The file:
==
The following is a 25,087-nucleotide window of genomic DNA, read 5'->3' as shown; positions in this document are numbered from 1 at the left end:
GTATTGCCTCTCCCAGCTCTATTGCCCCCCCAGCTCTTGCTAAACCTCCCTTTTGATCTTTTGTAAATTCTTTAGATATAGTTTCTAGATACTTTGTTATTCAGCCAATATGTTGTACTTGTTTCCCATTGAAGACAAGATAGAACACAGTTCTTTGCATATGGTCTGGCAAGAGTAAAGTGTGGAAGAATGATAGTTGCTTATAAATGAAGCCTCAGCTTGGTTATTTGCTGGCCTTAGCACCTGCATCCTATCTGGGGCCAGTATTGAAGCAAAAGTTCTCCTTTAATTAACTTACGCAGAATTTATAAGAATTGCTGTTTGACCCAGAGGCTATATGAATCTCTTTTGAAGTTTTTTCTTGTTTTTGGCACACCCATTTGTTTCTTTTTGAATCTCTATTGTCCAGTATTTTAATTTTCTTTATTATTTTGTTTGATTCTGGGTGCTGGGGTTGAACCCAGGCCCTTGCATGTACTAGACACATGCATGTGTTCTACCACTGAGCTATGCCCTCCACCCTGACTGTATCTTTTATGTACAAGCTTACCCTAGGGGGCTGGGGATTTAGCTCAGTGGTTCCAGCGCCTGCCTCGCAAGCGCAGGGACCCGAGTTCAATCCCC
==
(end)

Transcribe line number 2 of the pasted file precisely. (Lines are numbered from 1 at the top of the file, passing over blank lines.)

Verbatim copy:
GTATTGCCTCTCCCAGCTCTATTGCCCCCCCAGCTCTTGCTAAACCTCCCTTTTGATCTTTTGTAAATTCTTTAGATATAGTTTCTAGATACTTTGTTATTCAGCCAATATGTTGTACTTGTTTCCCATTGAAGACAAGATAGAACACAGTTCTTTGCATATGGTCTGGCAAGAGTAAAGTGTGGAAGAATGATAGTTGCTTATAAATGAAGCCTCAGCTTGGTTATTTGCTGGCCTTAGCACCTGCATCCTATCTGGGGCCAGTATTGAAGCAAAAGTTCTCCTTTAATTAACTTACGCAGAATTTATAAGAATTGCTGTTTGACCCAGAGGCTATATGAATCTCTTTTGAAGTTTTTTCTTGTTTTTGGCACACCCATTTGTTTCTTTTTGAATCTCTATTGTCCAGTATTTTAATTTTCTTTATTATTTTGTTTGATTCTGGGTGCTGGGGTTGAACCCAGGCCCTTGCATGTACTAGACACATGCATGTGTTCTACCACTGAGCTATGCCCTCCACCCTGACTGTATCTTTTATGTACAAGCTTACCCTAGGGGGCTGGGGATTTAGCTCAGTGGTTCCAGCGCCTGCCTCGCAAGCGCAGGGACCCGAGTTCAATCCCC